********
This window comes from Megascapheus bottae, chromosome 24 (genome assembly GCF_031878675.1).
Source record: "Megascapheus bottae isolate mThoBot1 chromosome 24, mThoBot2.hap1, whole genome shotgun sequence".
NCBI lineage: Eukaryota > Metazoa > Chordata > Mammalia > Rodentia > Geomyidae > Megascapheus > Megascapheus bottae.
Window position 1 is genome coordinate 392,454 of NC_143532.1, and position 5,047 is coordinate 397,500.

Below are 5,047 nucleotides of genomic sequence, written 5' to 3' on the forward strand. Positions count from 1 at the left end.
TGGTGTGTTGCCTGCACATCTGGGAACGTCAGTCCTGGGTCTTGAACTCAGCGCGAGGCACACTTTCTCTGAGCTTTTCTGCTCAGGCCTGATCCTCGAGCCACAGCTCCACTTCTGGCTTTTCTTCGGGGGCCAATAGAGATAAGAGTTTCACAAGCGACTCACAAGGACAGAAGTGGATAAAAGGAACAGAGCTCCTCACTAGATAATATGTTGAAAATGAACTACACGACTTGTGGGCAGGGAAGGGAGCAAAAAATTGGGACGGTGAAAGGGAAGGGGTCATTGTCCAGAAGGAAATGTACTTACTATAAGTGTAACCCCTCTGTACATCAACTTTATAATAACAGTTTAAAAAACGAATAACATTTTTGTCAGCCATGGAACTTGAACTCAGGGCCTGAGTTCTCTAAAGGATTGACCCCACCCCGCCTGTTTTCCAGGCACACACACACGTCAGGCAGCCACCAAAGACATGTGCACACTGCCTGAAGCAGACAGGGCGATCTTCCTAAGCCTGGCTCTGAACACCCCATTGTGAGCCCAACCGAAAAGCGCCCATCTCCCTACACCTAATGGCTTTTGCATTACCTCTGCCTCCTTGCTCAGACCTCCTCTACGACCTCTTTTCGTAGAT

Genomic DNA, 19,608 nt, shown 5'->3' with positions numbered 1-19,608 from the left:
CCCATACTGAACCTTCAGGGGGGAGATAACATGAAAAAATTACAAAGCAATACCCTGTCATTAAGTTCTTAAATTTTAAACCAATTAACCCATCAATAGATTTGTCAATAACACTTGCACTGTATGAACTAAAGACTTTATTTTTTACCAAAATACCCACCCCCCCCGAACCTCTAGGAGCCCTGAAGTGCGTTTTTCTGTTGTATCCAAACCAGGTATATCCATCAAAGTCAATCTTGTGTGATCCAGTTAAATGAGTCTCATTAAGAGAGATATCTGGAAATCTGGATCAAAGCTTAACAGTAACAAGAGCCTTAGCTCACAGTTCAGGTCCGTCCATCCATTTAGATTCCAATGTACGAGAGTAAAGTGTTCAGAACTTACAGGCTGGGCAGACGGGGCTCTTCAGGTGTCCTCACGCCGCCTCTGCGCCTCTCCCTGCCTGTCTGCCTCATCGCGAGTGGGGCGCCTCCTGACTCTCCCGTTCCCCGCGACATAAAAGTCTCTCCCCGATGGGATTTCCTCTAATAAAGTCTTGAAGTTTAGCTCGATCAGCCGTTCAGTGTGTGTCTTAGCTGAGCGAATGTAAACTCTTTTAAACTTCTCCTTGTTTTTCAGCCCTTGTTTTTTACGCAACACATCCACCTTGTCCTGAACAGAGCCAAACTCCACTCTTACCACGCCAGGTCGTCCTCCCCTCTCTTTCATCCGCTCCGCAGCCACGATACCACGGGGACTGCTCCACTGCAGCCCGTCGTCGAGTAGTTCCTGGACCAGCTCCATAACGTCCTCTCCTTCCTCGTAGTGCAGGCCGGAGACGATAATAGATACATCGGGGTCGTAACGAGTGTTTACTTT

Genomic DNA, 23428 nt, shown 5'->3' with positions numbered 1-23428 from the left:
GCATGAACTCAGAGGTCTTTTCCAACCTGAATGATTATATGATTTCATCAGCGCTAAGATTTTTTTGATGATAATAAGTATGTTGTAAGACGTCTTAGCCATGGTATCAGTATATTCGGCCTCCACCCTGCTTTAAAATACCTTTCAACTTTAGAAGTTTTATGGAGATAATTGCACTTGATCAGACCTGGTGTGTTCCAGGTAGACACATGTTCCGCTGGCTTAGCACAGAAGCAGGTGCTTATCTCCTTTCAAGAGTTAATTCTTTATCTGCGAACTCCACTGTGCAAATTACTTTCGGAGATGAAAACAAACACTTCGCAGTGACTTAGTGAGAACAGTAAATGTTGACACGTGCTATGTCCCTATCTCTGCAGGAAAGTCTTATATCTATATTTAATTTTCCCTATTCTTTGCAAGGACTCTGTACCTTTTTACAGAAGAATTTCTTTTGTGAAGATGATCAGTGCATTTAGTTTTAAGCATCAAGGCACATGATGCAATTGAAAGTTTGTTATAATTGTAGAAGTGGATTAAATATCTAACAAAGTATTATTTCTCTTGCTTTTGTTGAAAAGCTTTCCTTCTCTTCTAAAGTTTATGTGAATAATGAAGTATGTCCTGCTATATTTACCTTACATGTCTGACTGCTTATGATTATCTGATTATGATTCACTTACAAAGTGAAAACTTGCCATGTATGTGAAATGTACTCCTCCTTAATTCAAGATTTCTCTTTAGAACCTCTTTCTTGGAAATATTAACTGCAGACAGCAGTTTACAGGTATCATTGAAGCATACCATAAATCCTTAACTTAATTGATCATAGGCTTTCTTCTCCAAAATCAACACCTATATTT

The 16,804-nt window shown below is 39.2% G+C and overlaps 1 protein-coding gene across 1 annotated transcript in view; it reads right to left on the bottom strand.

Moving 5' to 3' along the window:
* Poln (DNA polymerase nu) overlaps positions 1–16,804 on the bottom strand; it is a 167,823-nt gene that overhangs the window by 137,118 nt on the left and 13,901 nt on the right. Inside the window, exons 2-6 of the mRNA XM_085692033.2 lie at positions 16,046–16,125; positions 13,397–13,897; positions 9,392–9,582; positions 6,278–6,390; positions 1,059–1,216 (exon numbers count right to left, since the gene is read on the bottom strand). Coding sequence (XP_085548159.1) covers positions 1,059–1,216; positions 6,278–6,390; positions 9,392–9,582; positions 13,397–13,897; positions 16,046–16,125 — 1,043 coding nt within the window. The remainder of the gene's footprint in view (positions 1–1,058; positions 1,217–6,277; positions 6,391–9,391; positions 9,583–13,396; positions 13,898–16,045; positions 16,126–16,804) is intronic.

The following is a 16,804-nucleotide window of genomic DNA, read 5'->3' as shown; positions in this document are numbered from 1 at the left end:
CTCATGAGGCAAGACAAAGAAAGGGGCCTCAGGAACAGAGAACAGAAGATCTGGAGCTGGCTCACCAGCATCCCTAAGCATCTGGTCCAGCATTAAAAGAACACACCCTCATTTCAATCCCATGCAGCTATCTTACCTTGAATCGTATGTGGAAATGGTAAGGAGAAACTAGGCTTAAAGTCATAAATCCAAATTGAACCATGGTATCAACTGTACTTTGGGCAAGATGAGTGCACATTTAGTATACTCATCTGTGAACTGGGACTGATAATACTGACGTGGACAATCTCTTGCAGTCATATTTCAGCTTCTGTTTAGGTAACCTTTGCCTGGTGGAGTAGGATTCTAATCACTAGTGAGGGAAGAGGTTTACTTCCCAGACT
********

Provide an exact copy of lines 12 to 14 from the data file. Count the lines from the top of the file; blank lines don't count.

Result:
Moving 5' to 3' along the window:
* Poln (DNA polymerase nu) overlaps positions 1–16,804 on the bottom strand; it is a 167,823-nt gene that overhangs the window by 137,118 nt on the left and 13,901 nt on the right. Inside the window, exons 2-6 of the mRNA XM_085692033.2 lie at positions 16,046–16,125; positions 13,397–13,897; positions 9,392–9,582; positions 6,278–6,390; positions 1,059–1,216 (exon numbers count right to left, since the gene is read on the bottom strand). Coding sequence (XP_085548159.1) covers positions 1,059–1,216; positions 6,278–6,390; positions 9,392–9,582; positions 13,397–13,897; positions 16,046–16,125 — 1,043 coding nt within the window. The remainder of the gene's footprint in view (positions 1–1,058; positions 1,217–6,277; positions 6,391–9,391; positions 9,583–13,396; positions 13,898–16,045; positions 16,126–16,804) is intronic.

The following is a 16,804-nucleotide window of genomic DNA, read 5'->3' as shown; positions in this document are numbered from 1 at the left end: